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Problems force ISTEP suspension
Staff, Wire Services
Wednesday, May 01, 2013 11:00 AM
School districts trying to administer Indiana's required standardized test encountered new problems Tuesday that forced the state to suspend testing for a second straight day.
Superintendent of Public Instruction Glenda Ritz ordered testing halted after schools across the state reported issues accessing the online portion of the ISTEP+ exam. The directive came a day after 27,000 students struggled to connect and complete the test.
Ritz said the issues were "unacceptable" and pledged that the Department of Education would work with schools to ensure they have enough time to administer the test once the problems are corrected.
"All of our students deserve to take a test that is valid, accurate and reliable," she said in a statement.
Lisa Cutshall, technology director for Madison Consolidated Schools, said the day started out smoothly with nearly 1,000 students finishing the online portion of the test. Cutshall said problems started to spike around 11 a.m.
"We were told that they were going to fix things (Monday night). I got my hopes up (Tuesday morning) when things were moving so well," Cutshall said.
Cutshall estimated that only 25 percent of Madison students have been able to complete their ISTEP+ testing.
"Most students have completed at least one session of the test, but we probably still have quite few students with the bulk of test to accomplish."
This is the third straight year that students in grades three through eight taking the online portion of the exam have encountered problems, The Indianapolis Star reported.
In 2011, up to 10,000 students statewide were logged off and some were unable to log back in for up to an hour while taking the test. The state invalidated 215 scores that year because they were lower than expected.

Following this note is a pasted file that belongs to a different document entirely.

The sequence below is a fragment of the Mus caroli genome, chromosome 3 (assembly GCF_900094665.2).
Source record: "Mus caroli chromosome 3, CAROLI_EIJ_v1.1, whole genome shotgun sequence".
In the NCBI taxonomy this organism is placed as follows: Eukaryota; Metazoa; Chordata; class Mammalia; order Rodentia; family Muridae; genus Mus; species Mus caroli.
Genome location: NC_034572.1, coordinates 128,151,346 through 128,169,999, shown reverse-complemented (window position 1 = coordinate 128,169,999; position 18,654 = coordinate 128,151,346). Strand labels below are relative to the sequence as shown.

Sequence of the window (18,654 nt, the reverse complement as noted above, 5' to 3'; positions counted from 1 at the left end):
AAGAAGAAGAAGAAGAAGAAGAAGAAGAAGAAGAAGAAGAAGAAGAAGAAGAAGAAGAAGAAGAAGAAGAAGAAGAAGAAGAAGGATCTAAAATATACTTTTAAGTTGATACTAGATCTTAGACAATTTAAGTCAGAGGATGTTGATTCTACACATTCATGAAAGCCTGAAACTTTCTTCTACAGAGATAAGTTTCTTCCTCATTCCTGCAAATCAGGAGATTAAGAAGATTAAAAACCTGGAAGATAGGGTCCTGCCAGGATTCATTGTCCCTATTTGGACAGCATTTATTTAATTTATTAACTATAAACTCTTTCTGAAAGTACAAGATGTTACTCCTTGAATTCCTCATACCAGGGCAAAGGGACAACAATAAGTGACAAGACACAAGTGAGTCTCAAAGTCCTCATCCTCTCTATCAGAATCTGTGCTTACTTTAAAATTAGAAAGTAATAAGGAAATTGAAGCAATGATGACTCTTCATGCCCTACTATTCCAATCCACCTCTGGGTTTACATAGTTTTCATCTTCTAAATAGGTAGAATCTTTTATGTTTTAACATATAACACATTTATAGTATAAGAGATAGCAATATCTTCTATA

About 9,000 students were kicked offline during the test last year.
Vendor CBT/McGraw-Hill LLC had initially reported all testing systems were running fine Tuesday. But it changed its status as students began logging in and connection problems arose, urging schools to suspend testing until 12:30 p.m.
Southwestern Middle School Principal Trevor Jones said when the test shuts down, school teachers and administrators try to get students back to as normal a schedule as possible.
Jones called the situation disruptive, saying it wasn't fair to students who are trying to take the test, or teachers who are trying to administer it.
"It's just a bad situation. If a kid has test anxiety, for instance, it prolongs that anxiety. There's nothing fair about being in the middle of a test and then having to wait 20 minutes to get back on."
Jones said the test results could "absolutely not" be accurate because of the disruptions.
"It's just human nature. If I'm taking a test and having technical problems, it's going to change my thought process to the test. I may speed up while it's working, just to try to get finished with it while I can."
Jones added that if a paper and pencil test had similar disruptions, the test scores would be invalidated.
Carol Stream, Ill.-based McGraw-Hill administers the exam under a four-year, $95 million contract with the Indiana Department of Education. The contract runs through June 2014.
The contract requires McGraw-Hill to provide "uninterrupted" computer availability every school day from 7 a.m. to 6 p.m. for the two weeks prior to each testing window, as well as for the entire testing window.
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